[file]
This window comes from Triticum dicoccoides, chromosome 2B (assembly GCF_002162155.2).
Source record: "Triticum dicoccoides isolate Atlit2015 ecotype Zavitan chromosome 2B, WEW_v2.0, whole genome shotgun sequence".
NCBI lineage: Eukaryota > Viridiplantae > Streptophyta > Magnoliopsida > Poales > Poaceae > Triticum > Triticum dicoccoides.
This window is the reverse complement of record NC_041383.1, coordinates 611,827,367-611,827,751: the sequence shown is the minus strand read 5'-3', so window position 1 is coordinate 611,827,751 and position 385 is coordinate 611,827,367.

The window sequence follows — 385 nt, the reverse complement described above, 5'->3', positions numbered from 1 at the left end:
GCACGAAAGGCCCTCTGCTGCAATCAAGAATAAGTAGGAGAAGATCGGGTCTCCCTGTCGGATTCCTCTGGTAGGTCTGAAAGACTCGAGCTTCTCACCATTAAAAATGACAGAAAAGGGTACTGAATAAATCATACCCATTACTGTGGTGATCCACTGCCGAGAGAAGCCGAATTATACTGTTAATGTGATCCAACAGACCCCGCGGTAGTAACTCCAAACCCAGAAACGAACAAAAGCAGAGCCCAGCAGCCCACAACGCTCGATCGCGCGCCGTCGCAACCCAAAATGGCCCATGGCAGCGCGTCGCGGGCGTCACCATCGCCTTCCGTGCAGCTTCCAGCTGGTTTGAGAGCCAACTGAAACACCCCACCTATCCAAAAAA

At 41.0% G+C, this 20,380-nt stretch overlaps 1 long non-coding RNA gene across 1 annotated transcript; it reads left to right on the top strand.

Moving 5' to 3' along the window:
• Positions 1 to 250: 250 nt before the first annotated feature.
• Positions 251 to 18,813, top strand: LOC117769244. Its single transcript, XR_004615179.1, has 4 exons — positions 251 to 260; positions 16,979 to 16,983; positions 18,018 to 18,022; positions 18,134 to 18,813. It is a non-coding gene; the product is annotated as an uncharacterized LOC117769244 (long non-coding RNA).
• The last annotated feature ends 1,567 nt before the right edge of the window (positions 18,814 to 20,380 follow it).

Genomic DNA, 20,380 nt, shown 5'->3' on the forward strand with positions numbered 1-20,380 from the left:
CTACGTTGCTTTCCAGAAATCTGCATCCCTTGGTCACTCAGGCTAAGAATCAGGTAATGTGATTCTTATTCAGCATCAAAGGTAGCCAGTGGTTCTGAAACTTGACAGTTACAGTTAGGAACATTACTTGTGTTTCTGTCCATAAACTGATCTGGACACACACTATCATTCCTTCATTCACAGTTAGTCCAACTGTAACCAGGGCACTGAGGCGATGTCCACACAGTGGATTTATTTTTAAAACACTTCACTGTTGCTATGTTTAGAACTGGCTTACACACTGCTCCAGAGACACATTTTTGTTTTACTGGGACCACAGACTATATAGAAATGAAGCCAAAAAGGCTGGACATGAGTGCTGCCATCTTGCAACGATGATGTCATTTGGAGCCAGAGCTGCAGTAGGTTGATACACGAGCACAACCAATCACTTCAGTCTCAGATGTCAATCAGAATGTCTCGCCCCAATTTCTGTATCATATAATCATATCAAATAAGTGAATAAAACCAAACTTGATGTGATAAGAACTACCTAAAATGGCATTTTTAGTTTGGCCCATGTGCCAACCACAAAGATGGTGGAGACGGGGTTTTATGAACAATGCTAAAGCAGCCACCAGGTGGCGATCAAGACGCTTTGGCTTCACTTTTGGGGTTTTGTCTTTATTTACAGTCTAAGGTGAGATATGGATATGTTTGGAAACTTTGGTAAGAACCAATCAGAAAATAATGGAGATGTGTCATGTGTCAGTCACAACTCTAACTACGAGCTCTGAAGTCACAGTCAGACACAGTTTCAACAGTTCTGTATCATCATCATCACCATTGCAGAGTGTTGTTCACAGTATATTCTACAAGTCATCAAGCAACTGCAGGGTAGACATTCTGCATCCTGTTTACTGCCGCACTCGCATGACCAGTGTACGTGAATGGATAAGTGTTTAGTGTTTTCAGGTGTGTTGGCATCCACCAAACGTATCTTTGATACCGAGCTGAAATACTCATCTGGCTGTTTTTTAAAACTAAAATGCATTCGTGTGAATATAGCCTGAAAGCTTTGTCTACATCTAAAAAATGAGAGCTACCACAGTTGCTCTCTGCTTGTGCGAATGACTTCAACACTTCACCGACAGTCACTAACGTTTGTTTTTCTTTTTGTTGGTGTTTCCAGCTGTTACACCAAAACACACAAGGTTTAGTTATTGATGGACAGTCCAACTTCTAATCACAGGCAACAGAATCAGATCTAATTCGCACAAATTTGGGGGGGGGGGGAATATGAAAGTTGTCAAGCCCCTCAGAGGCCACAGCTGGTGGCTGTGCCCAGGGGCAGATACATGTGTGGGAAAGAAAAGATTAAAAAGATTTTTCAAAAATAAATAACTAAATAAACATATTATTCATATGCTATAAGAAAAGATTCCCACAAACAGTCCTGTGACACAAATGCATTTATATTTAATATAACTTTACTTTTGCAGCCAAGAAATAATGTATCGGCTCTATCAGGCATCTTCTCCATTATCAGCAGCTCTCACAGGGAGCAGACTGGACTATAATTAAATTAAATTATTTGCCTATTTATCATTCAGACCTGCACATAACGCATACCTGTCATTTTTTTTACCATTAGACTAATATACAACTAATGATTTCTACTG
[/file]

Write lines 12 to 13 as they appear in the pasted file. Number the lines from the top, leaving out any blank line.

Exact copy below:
Genomic DNA, 20,380 nt, shown 5'->3' on the forward strand with positions numbered 1-20,380 from the left:
CTACGTTGCTTTCCAGAAATCTGCATCCCTTGGTCACTCAGGCTAAGAATCAGGTAATGTGATTCTTATTCAGCATCAAAGGTAGCCAGTGGTTCTGAAACTTGACAGTTACAGTTAGGAACATTACTTGTGTTTCTGTCCATAAACTGATCTGGACACACACTATCATTCCTTCATTCACAGTTAGTCCAACTGTAACCAGGGCACTGAGGCGATGTCCACACAGTGGATTTATTTTTAAAACACTTCACTGTTGCTATGTTTAGAACTGGCTTACACACTGCTCCAGAGACACATTTTTGTTTTACTGGGACCACAGACTATATAGAAATGAAGCCAAAAAGGCTGGACATGAGTGCTGCCATCTTGCAACGATGATGTCATTTGGAGCCAGAGCTGCAGTAGGTTGATACACGAGCACAACCAATCACTTCAGTCTCAGATGTCAATCAGAATGTCTCGCCCCAATTTCTGTATCATATAATCATATCAAATAAGTGAATAAAACCAAACTTGATGTGATAAGAACTACCTAAAATGGCATTTTTAGTTTGGCCCATGTGCCAACCACAAAGATGGTGGAGACGGGGTTTTATGAACAATGCTAAAGCAGCCACCAGGTGGCGATCAAGACGCTTTGGCTTCACTTTTGGGGTTTTGTCTTTATTTACAGTCTAAGGTGAGATATGGATATGTTTGGAAACTTTGGTAAGAACCAATCAGAAAATAATGGAGATGTGTCATGTGTCAGTCACAACTCTAACTACGAGCTCTGAAGTCACAGTCAGACACAGTTTCAACAGTTCTGTATCATCATCATCACCATTGCAGAGTGTTGTTCACAGTATATTCTACAAGTCATCAAGCAACTGCAGGGTAGACATTCTGCATCCTGTTTACTGCCGCACTCGCATGACCAGTGTACGTGAATGGATAAGTGTTTAGTGTTTTCAGGTGTGTTGGCATCCACCAAACGTATCTTTGATACCGAGCTGAAATACTCATCTGGCTGTTTTTTAAAACTAAAATGCATTCGTGTGAATATAGCCTGAAAGCTTTGTCTACATCTAAAAAATGAGAGCTACCACAGTTGCTCTCTGCTTGTGCGAATGACTTCAACACTTCACCGACAGTCACTAACGTTTGTTTTTCTTTTTGTTGGTGTTTCCAGCTGTTACACCAAAACACACAAGGTTTAGTTATTGATGGACAGTCCAACTTCTAATCACAGGCAACAGAATCAGATCTAATTCGCACAAATTTGGGGGGGGGGGGAATATGAAAGTTGTCAAGCCCCTCAGAGGCCACAGCTGGTGGCTGTGCCCAGGGGCAGATACATGTGTGGGAAAGAAAAGATTAAAAAGATTTTTCAAAAATAAATAACTAAATAAACATATTATTCATATGCTATAAGAAAAGATTCCCACAAACAGTCCTGTGACACAAATGCATTTATATTTAATATAACTTTACTTTTGCAGCCAAGAAATAATGTATCGGCTCTATCAGGCATCTTCTCCATTATCAGCAGCTCTCACAGGGAGCAGACTGGACTATAATTAAATTAAATTATTTGCCTATTTATCATTCAGACCTGCACATAACGCATACCTGTCATTTTTTTTACCATTAGACTAATATACAACTAATGATTTCTACTG